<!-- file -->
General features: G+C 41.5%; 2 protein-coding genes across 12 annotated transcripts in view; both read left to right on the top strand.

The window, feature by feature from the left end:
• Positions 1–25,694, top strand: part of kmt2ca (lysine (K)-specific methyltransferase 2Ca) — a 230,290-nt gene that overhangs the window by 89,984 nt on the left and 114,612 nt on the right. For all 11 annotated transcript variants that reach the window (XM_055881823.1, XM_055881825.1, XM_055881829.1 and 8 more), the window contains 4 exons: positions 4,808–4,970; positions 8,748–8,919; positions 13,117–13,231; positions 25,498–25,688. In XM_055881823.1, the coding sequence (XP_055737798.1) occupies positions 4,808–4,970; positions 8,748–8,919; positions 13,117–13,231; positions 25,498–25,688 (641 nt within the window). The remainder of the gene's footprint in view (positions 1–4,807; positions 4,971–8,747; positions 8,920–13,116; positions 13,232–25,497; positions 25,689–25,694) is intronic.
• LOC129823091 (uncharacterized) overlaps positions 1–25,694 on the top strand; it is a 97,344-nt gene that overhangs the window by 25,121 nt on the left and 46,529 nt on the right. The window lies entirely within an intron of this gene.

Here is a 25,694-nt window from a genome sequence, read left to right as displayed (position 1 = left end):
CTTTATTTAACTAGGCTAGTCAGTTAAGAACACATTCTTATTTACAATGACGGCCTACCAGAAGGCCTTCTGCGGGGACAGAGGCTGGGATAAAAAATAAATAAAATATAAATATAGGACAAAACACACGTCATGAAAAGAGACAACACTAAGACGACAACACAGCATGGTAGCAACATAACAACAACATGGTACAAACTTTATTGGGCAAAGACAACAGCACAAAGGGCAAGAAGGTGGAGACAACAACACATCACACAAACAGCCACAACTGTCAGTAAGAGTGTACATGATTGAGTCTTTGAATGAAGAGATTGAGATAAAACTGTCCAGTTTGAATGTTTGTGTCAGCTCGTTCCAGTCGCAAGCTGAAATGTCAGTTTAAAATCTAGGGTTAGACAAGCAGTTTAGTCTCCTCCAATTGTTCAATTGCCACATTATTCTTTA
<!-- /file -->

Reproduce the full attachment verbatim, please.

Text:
General features: G+C 41.5%; 2 protein-coding genes across 12 annotated transcripts in view; both read left to right on the top strand.

The window, feature by feature from the left end:
• Positions 1–25,694, top strand: part of kmt2ca (lysine (K)-specific methyltransferase 2Ca) — a 230,290-nt gene that overhangs the window by 89,984 nt on the left and 114,612 nt on the right. For all 11 annotated transcript variants that reach the window (XM_055881823.1, XM_055881825.1, XM_055881829.1 and 8 more), the window contains 4 exons: positions 4,808–4,970; positions 8,748–8,919; positions 13,117–13,231; positions 25,498–25,688. In XM_055881823.1, the coding sequence (XP_055737798.1) occupies positions 4,808–4,970; positions 8,748–8,919; positions 13,117–13,231; positions 25,498–25,688 (641 nt within the window). The remainder of the gene's footprint in view (positions 1–4,807; positions 4,971–8,747; positions 8,920–13,116; positions 13,232–25,497; positions 25,689–25,694) is intronic.
• LOC129823091 (uncharacterized) overlaps positions 1–25,694 on the top strand; it is a 97,344-nt gene that overhangs the window by 25,121 nt on the left and 46,529 nt on the right. The window lies entirely within an intron of this gene.

Here is a 25,694-nt window from a genome sequence, read left to right as displayed (position 1 = left end):
CTTTATTTAACTAGGCTAGTCAGTTAAGAACACATTCTTATTTACAATGACGGCCTACCAGAAGGCCTTCTGCGGGGACAGAGGCTGGGATAAAAAATAAATAAAATATAAATATAGGACAAAACACACGTCATGAAAAGAGACAACACTAAGACGACAACACAGCATGGTAGCAACATAACAACAACATGGTACAAACTTTATTGGGCAAAGACAACAGCACAAAGGGCAAGAAGGTGGAGACAACAACACATCACACAAACAGCCACAACTGTCAGTAAGAGTGTACATGATTGAGTCTTTGAATGAAGAGATTGAGATAAAACTGTCCAGTTTGAATGTTTGTGTCAGCTCGTTCCAGTCGCAAGCTGAAATGTCAGTTTAAAATCTAGGGTTAGACAAGCAGTTTAGTCTCCTCCAATTGTTCAATTGCCACATTATTCTTTA